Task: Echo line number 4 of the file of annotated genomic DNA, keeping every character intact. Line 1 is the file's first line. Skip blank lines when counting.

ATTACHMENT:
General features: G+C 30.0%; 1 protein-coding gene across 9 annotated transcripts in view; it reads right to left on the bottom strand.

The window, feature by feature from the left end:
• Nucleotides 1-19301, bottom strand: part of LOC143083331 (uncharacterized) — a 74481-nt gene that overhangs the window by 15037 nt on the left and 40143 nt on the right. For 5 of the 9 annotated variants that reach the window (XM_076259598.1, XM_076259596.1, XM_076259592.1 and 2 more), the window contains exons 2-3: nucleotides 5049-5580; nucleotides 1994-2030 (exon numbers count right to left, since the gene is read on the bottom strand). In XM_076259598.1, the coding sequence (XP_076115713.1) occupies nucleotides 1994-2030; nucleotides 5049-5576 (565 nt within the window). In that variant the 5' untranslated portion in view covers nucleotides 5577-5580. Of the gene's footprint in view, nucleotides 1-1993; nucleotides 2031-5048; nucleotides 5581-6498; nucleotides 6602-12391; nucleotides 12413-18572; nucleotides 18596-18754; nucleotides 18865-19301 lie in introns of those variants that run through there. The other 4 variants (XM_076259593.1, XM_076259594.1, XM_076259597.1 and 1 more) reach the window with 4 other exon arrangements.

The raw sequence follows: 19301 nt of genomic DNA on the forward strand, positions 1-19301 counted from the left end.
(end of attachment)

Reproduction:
The raw sequence follows: 19301 nt of genomic DNA on the forward strand, positions 1-19301 counted from the left end.